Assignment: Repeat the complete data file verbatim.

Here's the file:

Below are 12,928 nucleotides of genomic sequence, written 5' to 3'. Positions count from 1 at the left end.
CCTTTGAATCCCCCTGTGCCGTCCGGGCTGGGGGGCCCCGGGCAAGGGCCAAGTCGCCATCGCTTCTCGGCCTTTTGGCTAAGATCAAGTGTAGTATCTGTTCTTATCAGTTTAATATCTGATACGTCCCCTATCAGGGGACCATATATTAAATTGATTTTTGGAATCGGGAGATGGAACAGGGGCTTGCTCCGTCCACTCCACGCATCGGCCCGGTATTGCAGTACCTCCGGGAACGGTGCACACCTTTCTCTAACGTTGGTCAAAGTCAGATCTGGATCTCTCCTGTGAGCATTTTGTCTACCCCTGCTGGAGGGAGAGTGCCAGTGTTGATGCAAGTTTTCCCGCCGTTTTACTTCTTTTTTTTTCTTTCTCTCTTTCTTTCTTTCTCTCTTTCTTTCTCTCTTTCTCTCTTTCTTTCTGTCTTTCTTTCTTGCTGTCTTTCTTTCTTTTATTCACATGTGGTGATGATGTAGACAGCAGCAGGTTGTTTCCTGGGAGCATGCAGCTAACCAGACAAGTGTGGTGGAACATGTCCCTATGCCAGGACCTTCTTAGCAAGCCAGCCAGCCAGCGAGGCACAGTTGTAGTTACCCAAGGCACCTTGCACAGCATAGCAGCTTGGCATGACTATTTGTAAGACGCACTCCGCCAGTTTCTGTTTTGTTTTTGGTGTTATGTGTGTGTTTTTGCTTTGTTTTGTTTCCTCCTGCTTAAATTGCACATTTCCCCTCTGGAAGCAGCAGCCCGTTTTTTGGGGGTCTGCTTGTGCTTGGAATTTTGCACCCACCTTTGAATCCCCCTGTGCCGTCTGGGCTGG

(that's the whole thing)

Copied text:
Below are 12,928 nucleotides of genomic sequence, written 5' to 3'. Positions count from 1 at the left end.
CCTTTGAATCCCCCTGTGCCGTCCGGGCTGGGGGGCCCCGGGCAAGGGCCAAGTCGCCATCGCTTCTCGGCCTTTTGGCTAAGATCAAGTGTAGTATCTGTTCTTATCAGTTTAATATCTGATACGTCCCCTATCAGGGGACCATATATTAAATTGATTTTTGGAATCGGGAGATGGAACAGGGGCTTGCTCCGTCCACTCCACGCATCGGCCCGGTATTGCAGTACCTCCGGGAACGGTGCACACCTTTCTCTAACGTTGGTCAAAGTCAGATCTGGATCTCTCCTGTGAGCATTTTGTCTACCCCTGCTGGAGGGAGAGTGCCAGTGTTGATGCAAGTTTTCCCGCCGTTTTACTTCTTTTTTTTTCTTTCTCTCTTTCTTTCTTTCTCTCTTTCTTTCTCTCTTTCTCTCTTTCTTTCTGTCTTTCTTTCTTGCTGTCTTTCTTTCTTTTATTCACATGTGGTGATGATGTAGACAGCAGCAGGTTGTTTCCTGGGAGCATGCAGCTAACCAGACAAGTGTGGTGGAACATGTCCCTATGCCAGGACCTTCTTAGCAAGCCAGCCAGCCAGCGAGGCACAGTTGTAGTTACCCAAGGCACCTTGCACAGCATAGCAGCTTGGCATGACTATTTGTAAGACGCACTCCGCCAGTTTCTGTTTTGTTTTTGGTGTTATGTGTGTGTTTTTGCTTTGTTTTGTTTCCTCCTGCTTAAATTGCACATTTCCCCTCTGGAAGCAGCAGCCCGTTTTTTGGGGGTCTGCTTGTGCTTGGAATTTTGCACCCACCTTTGAATCCCCCTGTGCCGTCTGGGCTGG